L.A. Clippers' Most and Least-Improved Players of the Season
L.A.'s front office did a great job putting together the deepest team in the league. No squad has had more players pitch in with valuable contributions than the Clippers have. But one of the biggest reasons they have emerged as contenders in the Western Conference is that some of their players have raised their games to new heights.
That said, not everything has been starry in Hollywood. There are a couple guys who haven't lived up to expectations so far this year. Luckily their struggles have been masked by all the other positive contributions the Clips have received.
Let's take a look at which players have been the Clippers' most and least-improved so far in the 2012-13 campaign, beginning with three guys who have really stepped up.
Note: All statistics as of December 16th
Matt Barnes has always been undervalued as a player. His numbers never blow you away, but the hustle and energy he brings to the court has a tangible impact on the game.
In fact, the Clippers are 6.7 points per 100 possessions better with Barnes on the court, according to NBA.com. That's the best plus/minus rating on the team.
Barnes is enjoying a career year in his tenth season as a pro. He's posting career bests in true shooting percentage, steal percentage, block percentage, turnover percentage, offensive rating, defensive rating, win shares per 48 minutes and PER. Moreover, his PER ranks seventh among all small forwards in the NBA.
We saw Eric Bledsoe break out in the 2012 playoffs, and this season he picked up right where he left off.
Bledsoe is blowing away his career averages in just about every category. He ranks second (repeat, second) among all NBA point guards in PER, trailing only his teammate Chris Paul. Bledsoe has been a terror on the defensive end of the court as well, averaging a ridiculous 3.0 steals and 1.3 blocks per 36 minutes.
His biggest improvements, though, have come on the offensive end, where he is averaging over 19 points per 36 minutes on 50/38/80 (FG/3PT/FT) shooting splits, while also cutting down on his turnovers.
Bledsoe's strong suit is getting into the paint at will. An astonishing 51 percent of his shot attempts come from inside the restricted area, per NBA.com.
He makes two-thirds of those attempts—an extremely high percentage for a player of his size—and three-fourths of those makes come unassisted, telling you just how impossible it is to stay in front of him.
Perhaps the most unexpected improvement on the team has come from DeAndre Jordan.
He was once thought to be a lost cause on offense, but this season the Clippers have shown a willingness to actually give the ball to Jordan in the post and let him go to work. Jordan's usage rate is at a career-high, as is his per-minute scoring.
Jordan has been effective on his post-up opportunities as well. According to My Synergy Sports, 28.8 percent of Jordan's offensive plays have been post-ups, and his 0.85 points per possession on that play-type ranks 32nd in the entire league.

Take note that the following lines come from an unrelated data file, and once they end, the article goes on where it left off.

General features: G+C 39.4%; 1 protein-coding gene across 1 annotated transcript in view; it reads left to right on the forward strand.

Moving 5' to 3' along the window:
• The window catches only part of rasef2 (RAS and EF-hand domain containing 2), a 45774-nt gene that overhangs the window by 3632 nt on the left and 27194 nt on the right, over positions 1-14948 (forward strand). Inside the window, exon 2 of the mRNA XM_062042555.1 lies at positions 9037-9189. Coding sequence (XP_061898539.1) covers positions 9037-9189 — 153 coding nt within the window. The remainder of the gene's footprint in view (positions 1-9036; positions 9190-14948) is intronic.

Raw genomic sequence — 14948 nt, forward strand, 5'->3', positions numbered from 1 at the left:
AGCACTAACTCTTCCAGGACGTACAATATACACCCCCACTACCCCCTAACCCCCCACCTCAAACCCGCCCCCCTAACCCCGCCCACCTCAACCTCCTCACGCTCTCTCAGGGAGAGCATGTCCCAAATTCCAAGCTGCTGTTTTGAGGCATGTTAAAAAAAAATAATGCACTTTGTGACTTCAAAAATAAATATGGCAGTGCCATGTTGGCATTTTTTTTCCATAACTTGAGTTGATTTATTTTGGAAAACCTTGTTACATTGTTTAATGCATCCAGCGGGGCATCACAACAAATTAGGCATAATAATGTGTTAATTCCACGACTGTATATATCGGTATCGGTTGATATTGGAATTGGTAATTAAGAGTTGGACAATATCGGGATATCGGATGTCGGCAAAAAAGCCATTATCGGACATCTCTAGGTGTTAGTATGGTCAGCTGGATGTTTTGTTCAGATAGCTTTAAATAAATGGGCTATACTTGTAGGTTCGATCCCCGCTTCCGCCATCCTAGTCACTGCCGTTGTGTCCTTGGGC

He's made smart decisions out of the post as well, recording a career-best assist percentage and cutting his turnover rate to the lowest it's ever been.
Most importantly however, has been the improvement Jordan has made in his defensive game. He's always been a prolific shot-blocker, but he was prone to fouling and to chasing blocks at the expense of solid positioning.
This season, while the raw total of blocks is down, Jordan has shown sound fundamentals and good instincts. He's fouling at a career-low rate and has posted the best defensive rating of his career.
It's been a disappointing year so far for Caron Butler. He's really just a shell of the guy who made back-to-back All-Star teams a few years ago.
The only time Butler has posted a lower PER was in his second season back in 2004. That was also the last time he failed to top double figures in scoring. Both his rebounding and assist numbers are at career-lows as well.
More specifically, Butler has been reduced to essentially a spot-up shooter. He's not even averaging one free-throw attempt per game. The Clippers are actually 8.4 points per 100 possessions better when Butler is off the floor.
He's already being benched at the end of games in favor of Matt Barnes. When Grant Hill returns from injury, it's possible that even more of his already career-low minutes will be lopped off.
Alas, Lamar Odom is still nowhere near the Sixth Man of the Year form he displayed as recently as two seasons ago. Odom hasn't recovered from a lost season in Dallas. In fact, he's gotten even worse offensively.
Odom put up a career-low 11.6 points per 36 minutes in 2011-12. So far this year, he's managed to drop that number all the way down to 6.8 points per 36 minutes. His true shooting percentage is a ghastly 38.1 percent.
After fashioning himself into an effective three-point shooter in his latter years as a Laker, Odom has cratered in that department, making only four of his 24 attempts from long distance this season (and that's after making both of his threes in his most recent contest).
The saddest thing to see has been the complete lack of aggressiveness on Odom's part. Once one of the most feared power forwards in the league in terms of attacking the rim, Odom is struggling mightily to get his off-the-bounce game going. He's only getting to the free-throw line 0.4 times per 36 minutes. That's seven times less than his previous career low.
If Odom can even get back to 80 percent of what he was two years ago, the Clippers will be almost impossible to handle. As it stands right now, he's their least improved player of the 2012-13 season.